Antoine Fuqua’s The Magnificent Seven galloped to a domestic debut of $35 million from 3,674 theaters, placing No. 1 in North America and corralling one of the top openings of all time for a Western, not accounting for inflation.

Magnificent Seven benefited from a star-studded cast led by Denzel Washington, solid reviews and an a A- CinemaScore from audiences. Pre-release tracking had suggested the movie might hit $40 million, but Westerns are a tough sell. The current record-holder for a live-action Western is Cowboys & Aliens ($36.4 million), but if including animated offerings, Rango is the champ with $38.1 million.

From Sony and MGM, Magnificent Seven is a remake of the classic 1960 movie, which in turn was a remake of Akira Kurosawa’s Seven Samurai. Village Roadshow and LStar Capital helped co-finance the $90 million film, which had its world premiere at the Toronto International Film Festival earlier this month.

The movie stars Washington opposite Chris Pratt, Ethan Hawke and Vincent D'Onofrio. Byung-hun Lee, Manuel Garcia-Rulfo, Martin Sensmeier, Haley Bennett and Peter Sarsgaard. Magnificent Seven’s is a career best for Fuqua; his previous top opening wasThe Equalizer ($34.1 million), also starring Washington. To date, Washington’s biggest opening is 2007’s American Gangster ($43.6 million) followed by 2012’s Safe House($40.2 million).

Warner Bros.’ animated family film Storks, the weekend’s other new nationwide offering, came in No. 2 with a modest $21.8 million from 3,922 theaters. Overseas, Storks opened to $18.3 million from 33 markets — including a tiny China debut of $5.2 million — for a worldwide bow of $40.1 million.

Storks, produced for roughly $70 million by Warner Animation Group, was directed by Nicholas Stoller and Doug Sweetland. The voice cast includes Andy Samberg, Katie Crown, Kelsey Grammer, Keegan-Michael Key, Jordan Peele, Jennifer Aniston, Ty Burrell and Danny Trejo. It also earned an A- CinemaScore.

In recent decades, Warners hasn’t been a big player in the animation space, although 2014’s The Lego Movie was a box-office sensation.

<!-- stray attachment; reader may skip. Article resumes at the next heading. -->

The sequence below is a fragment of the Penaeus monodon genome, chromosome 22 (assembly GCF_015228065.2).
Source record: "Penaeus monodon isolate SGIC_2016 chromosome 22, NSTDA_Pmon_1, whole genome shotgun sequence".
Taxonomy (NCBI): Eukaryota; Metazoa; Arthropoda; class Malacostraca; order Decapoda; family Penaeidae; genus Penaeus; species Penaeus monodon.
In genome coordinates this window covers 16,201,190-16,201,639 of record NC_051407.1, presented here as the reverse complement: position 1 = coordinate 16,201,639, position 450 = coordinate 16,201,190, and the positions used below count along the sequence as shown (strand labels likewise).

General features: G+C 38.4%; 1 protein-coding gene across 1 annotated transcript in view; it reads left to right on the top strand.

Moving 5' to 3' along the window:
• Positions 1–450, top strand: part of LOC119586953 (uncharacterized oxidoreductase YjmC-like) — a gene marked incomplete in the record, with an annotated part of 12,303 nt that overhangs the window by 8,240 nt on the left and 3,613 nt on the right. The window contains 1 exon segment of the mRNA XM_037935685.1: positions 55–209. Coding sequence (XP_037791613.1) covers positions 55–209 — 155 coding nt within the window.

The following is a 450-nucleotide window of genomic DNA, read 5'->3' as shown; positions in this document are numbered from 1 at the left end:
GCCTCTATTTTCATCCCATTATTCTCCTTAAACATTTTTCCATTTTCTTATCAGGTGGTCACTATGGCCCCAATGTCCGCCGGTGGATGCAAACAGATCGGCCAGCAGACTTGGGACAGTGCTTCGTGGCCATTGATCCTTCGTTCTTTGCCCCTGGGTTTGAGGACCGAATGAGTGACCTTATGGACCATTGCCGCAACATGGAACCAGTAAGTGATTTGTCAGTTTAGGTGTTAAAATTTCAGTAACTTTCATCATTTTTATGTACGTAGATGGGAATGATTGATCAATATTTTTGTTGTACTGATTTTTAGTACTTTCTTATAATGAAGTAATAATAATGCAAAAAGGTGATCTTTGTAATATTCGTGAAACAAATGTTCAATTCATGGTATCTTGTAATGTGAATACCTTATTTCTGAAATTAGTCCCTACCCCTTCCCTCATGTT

Warners also claimed the No. 3 spot with Clint Eastwood’s box-office hit Sully, the adult drama starring Tom Hanks. The movie declined just 36 percent in its third weekend to $13.8 million for a domestic total through Sunday of $92.4 million. Village Roadshow is a partner on the film.

Universal and Working Title’s Bridget Jones’s Baby placed No. 4 in its second outing, declining 47 percent to $4.5 million for a disappointing 10-day North American cume of $16.5 million. The romantic comedy is doing far better overseas, where it took in another $21.9 million for a 10-day foreign total of $67.1 million and global take of of $83.6 million. It has earned a dazzling $21.9 million in the U.K.

Open Road Films and Oliver Stone’s Edward Snowden biopic Snowden declined 48 percent to $4.1 million for a muted domestic total of $15 million. Blair Witch tumbled 59 percent to $3.9 million in its second outing for a domestic total of $16.1 million for Lionsgate.

New offerings at the specialty box office included Disney’s Queen of Katwe, directed by Mira Nair and starring Madina Nalwanga as real-life Ugandan chess player Phiona Mutesi. David Oyelowo and Lupita Nyong'o also star.

Queen of Katwe premiered at TIFF is only opening in 52 theaters this weekend before expanding nationwide Sept. 30. Disney partnered with ESPN on the film, which hopes to be an awards contender. Katwe earned an estimated $305,000 for a location average of $5,865. The inspirational drama skewed female (54 percent), while nearly 30 percent of ticket buyers were over the age of 50.

Amazon Studios and Broad Green’s The Dressmaker, an adult drama starring Kate Winslet, Judy Davis and Liam Hemsworth opened in 33 theaters in North America, including several in Canada, grossing $180,522 for a location average of $5,015.

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